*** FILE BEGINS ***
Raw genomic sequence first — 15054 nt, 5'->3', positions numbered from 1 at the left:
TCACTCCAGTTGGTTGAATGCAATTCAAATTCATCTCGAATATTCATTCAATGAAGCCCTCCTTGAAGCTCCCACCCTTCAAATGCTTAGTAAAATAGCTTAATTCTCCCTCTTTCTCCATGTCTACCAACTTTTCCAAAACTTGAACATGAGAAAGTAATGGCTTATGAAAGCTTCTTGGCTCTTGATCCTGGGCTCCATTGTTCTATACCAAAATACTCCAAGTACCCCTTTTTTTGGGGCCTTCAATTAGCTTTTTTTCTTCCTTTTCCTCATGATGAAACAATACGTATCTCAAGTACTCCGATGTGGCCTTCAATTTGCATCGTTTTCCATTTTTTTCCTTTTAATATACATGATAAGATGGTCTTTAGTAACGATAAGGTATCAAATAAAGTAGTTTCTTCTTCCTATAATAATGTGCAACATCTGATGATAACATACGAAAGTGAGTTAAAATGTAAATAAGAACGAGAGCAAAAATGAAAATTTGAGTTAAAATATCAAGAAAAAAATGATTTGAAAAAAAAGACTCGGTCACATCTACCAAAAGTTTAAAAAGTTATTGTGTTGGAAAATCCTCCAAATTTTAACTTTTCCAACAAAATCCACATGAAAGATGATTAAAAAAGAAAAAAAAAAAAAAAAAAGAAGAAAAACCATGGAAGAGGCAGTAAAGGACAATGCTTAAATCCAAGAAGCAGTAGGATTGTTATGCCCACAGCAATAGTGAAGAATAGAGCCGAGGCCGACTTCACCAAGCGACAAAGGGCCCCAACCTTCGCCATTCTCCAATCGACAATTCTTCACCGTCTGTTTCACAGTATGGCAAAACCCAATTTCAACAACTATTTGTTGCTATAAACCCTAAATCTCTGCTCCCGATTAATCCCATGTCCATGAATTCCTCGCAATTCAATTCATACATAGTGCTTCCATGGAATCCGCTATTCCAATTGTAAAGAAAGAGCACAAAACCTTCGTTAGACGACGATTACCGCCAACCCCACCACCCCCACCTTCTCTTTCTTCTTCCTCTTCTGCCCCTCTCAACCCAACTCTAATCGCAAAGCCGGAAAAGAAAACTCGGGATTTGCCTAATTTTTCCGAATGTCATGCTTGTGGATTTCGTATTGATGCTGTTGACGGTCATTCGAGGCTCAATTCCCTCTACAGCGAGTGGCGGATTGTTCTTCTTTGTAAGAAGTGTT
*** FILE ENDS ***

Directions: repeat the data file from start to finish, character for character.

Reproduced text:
Raw genomic sequence first — 15054 nt, 5'->3', positions numbered from 1 at the left:
TCACTCCAGTTGGTTGAATGCAATTCAAATTCATCTCGAATATTCATTCAATGAAGCCCTCCTTGAAGCTCCCACCCTTCAAATGCTTAGTAAAATAGCTTAATTCTCCCTCTTTCTCCATGTCTACCAACTTTTCCAAAACTTGAACATGAGAAAGTAATGGCTTATGAAAGCTTCTTGGCTCTTGATCCTGGGCTCCATTGTTCTATACCAAAATACTCCAAGTACCCCTTTTTTTGGGGCCTTCAATTAGCTTTTTTTCTTCCTTTTCCTCATGATGAAACAATACGTATCTCAAGTACTCCGATGTGGCCTTCAATTTGCATCGTTTTCCATTTTTTTCCTTTTAATATACATGATAAGATGGTCTTTAGTAACGATAAGGTATCAAATAAAGTAGTTTCTTCTTCCTATAATAATGTGCAACATCTGATGATAACATACGAAAGTGAGTTAAAATGTAAATAAGAACGAGAGCAAAAATGAAAATTTGAGTTAAAATATCAAGAAAAAAATGATTTGAAAAAAAAGACTCGGTCACATCTACCAAAAGTTTAAAAAGTTATTGTGTTGGAAAATCCTCCAAATTTTAACTTTTCCAACAAAATCCACATGAAAGATGATTAAAAAAGAAAAAAAAAAAAAAAAAAGAAGAAAAACCATGGAAGAGGCAGTAAAGGACAATGCTTAAATCCAAGAAGCAGTAGGATTGTTATGCCCACAGCAATAGTGAAGAATAGAGCCGAGGCCGACTTCACCAAGCGACAAAGGGCCCCAACCTTCGCCATTCTCCAATCGACAATTCTTCACCGTCTGTTTCACAGTATGGCAAAACCCAATTTCAACAACTATTTGTTGCTATAAACCCTAAATCTCTGCTCCCGATTAATCCCATGTCCATGAATTCCTCGCAATTCAATTCATACATAGTGCTTCCATGGAATCCGCTATTCCAATTGTAAAGAAAGAGCACAAAACCTTCGTTAGACGACGATTACCGCCAACCCCACCACCCCCACCTTCTCTTTCTTCTTCCTCTTCTGCCCCTCTCAACCCAACTCTAATCGCAAAGCCGGAAAAGAAAACTCGGGATTTGCCTAATTTTTCCGAATGTCATGCTTGTGGATTTCGTATTGATGCTGTTGACGGTCATTCGAGGCTCAATTCCCTCTACAGCGAGTGGCGGATTGTTCTTCTTTGTAAGAAGTGTT